A key to maintaining this identity is patience, something the Golden Knights excelled at in the opener. Rather than forcing the Kings into making mistakes by creating numbers advantages in puck battles, Vegas did it with positioning and size and allowed the mistakes to come to them. For the Kings, it had to feel like there were opposing sticks and players all over the ice. This helped feed what the Golden Knights do best offensively.

The strength of our team will be transition but you have to play the game in front of you too and I thought we did a good job of that. -Bruce Cassidy

The last piece of the puzzle is another area in which Vegas experienced challenges a year ago, puck management. A big part of what made the Golden Knights tough to play against in Los Angeles was their structure. The only way to properly set up in the neutral zone, check in the offensive zone, or defend for extended periods of time in the defensive zone is with proper structure. Step one in maintaining that is not being caught out of position when the puck is turned over. Sloppy play through the neutral zone or unforced turnovers in the offensive zone leads to rushes the other way. The Golden Knights managed the puck much better than their opponent and it bled into every other part of the game.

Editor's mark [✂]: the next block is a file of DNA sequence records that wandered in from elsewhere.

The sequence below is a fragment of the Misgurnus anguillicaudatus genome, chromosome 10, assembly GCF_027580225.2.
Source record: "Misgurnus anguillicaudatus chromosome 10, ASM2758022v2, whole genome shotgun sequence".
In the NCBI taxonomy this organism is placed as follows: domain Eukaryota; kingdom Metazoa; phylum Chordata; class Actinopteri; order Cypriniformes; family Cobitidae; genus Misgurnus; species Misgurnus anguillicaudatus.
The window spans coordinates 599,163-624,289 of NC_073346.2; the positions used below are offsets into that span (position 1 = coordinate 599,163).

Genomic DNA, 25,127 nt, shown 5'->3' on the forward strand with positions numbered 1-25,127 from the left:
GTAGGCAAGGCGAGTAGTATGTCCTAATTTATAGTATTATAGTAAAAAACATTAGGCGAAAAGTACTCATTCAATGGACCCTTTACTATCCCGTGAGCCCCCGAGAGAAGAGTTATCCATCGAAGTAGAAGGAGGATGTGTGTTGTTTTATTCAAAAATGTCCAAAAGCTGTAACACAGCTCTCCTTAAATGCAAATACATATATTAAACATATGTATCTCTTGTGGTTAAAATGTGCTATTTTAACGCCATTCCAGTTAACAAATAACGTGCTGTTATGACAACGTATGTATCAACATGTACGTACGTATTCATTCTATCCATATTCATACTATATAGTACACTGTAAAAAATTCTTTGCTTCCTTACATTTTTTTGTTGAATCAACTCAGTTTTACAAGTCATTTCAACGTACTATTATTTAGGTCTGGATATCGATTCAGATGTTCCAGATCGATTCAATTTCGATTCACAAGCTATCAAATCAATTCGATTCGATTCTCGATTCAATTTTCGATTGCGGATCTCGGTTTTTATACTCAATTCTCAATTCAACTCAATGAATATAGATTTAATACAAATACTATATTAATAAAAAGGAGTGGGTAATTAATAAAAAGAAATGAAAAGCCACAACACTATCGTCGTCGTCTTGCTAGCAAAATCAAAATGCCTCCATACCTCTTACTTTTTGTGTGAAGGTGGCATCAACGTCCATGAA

We bought into puck management. They play a 1-3-1 in the neutral zone so if you try to get through there and try to make pretty plays that’s where LA is very effective. So I thought tonight that we managed the puck and tried to play in behind them and take what they gave us. It really worked well. -Cassidy

It’s just one game, so we’re a long way from being able to confidently say what we saw at Crypto.com Arena is what we’ll see consistently over the course of the season from the Golden Knights. But the groundwork is there for it to become a staple of Vegas’ game this year.

Length, size, skating, and active sticks make the game hard on every team in the league no matter their talent or system. The Golden Knights achieved it and played with a clear identity in Game 1 of the season.

Next step: Repeat.

Inside Look At The Crazy Final Play Leading To Mark Stone’s Game-Winning Goal

With a little over a minute remaining in regulation of a tie game, the Kings found themselves with clean possession of the puck as the Golden Knights made their final line change of the game behind the play. Defenseman Matt Roy left the puck for his partner Sean Durzi who carried it behind the LA goal where he was poised to begin a breakout.

But, instead, Durzi waited, and waited, and waited.

I honestly didn’t know he was coming out. If he would have taken it to OT, I would have stood there and waited. There’s no sense in letting him bait me. -Mark Stone

We just assumed he was going to kill the clock and take the point. -Alex Pietrangelo

Durzi had other ideas.